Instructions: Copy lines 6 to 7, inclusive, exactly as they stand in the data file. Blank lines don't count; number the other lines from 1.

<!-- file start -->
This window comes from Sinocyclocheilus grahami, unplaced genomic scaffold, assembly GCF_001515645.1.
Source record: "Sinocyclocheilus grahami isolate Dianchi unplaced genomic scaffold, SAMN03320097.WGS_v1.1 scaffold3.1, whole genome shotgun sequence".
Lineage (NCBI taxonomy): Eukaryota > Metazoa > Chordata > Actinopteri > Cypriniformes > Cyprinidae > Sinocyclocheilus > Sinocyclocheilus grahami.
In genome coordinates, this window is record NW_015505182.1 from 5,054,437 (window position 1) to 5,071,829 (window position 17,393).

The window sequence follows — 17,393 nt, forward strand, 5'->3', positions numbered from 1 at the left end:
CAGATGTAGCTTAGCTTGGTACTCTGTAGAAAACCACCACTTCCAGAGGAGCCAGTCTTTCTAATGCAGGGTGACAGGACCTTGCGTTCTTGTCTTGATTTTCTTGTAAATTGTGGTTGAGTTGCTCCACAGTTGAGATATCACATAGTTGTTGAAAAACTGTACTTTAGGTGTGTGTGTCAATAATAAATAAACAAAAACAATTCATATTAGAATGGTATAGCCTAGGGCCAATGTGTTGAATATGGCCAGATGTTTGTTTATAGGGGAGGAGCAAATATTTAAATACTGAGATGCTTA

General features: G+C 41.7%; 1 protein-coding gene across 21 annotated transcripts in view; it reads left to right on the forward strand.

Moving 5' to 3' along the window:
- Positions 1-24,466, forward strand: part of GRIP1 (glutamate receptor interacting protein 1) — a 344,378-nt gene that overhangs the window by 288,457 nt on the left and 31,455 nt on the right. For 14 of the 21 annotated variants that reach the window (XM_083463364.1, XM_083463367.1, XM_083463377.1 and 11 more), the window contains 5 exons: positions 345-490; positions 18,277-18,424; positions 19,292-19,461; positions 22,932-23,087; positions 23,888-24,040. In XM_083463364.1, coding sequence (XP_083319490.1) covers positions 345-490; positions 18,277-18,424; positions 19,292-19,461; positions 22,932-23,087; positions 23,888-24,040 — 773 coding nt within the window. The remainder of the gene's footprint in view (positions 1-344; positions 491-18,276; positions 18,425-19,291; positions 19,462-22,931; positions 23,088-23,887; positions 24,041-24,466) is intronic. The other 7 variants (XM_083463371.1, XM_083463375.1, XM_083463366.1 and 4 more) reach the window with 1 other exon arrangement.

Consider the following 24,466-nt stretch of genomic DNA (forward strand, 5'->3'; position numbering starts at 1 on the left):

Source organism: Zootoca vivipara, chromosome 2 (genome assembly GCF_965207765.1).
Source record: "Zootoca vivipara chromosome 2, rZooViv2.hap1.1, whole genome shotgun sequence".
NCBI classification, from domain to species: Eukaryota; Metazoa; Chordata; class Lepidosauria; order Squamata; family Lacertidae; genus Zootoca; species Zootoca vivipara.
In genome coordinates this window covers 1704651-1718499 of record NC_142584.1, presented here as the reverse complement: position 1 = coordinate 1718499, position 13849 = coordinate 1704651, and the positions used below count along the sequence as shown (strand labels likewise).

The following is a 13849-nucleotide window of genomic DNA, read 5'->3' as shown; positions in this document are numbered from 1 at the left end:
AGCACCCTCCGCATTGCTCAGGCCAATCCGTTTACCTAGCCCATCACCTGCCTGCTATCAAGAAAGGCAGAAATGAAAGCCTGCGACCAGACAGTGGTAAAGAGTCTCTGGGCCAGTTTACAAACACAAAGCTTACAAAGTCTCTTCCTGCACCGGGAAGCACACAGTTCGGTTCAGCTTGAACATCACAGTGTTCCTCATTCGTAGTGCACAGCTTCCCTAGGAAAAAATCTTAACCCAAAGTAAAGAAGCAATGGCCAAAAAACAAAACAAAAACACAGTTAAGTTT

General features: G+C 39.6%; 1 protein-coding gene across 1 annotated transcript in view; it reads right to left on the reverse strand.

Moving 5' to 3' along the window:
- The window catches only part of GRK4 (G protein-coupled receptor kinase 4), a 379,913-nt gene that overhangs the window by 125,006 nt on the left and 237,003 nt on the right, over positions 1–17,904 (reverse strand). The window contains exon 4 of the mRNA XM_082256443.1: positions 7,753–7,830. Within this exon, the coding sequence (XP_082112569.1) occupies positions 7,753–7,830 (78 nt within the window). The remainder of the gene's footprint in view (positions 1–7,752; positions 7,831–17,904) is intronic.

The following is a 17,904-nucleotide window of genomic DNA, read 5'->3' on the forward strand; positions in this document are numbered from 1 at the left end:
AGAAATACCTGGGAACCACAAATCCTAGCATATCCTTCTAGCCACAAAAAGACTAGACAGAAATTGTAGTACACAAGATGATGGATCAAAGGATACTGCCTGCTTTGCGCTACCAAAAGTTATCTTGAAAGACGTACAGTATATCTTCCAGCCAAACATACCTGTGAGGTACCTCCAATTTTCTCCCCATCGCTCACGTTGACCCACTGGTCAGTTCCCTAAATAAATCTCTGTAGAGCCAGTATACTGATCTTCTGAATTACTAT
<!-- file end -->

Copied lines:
CAGATGTAGCTTAGCTTGGTACTCTGTAGAAAACCACCACTTCCAGAGGAGCCAGTCTTTCTAATGCAGGGTGACAGGACCTTGCGTTCTTGTCTTGATTTTCTTGTAAATTGTGGTTGAGTTGCTCCACAGTTGAGATATCACATAGTTGTTGAAAAACTGTACTTTAGGTGTGTGTGTCAATAATAAATAAACAAAAACAATTCATATTAGAATGGTATAGCCTAGGGCCAATGTGTTGAATATGGCCAGATGTTTGTTTATAGGGGAGGAGCAAATATTTAAATACTGAGATGCTTA

General features: G+C 41.7%; 1 protein-coding gene across 21 annotated transcripts in view; it reads left to right on the forward strand.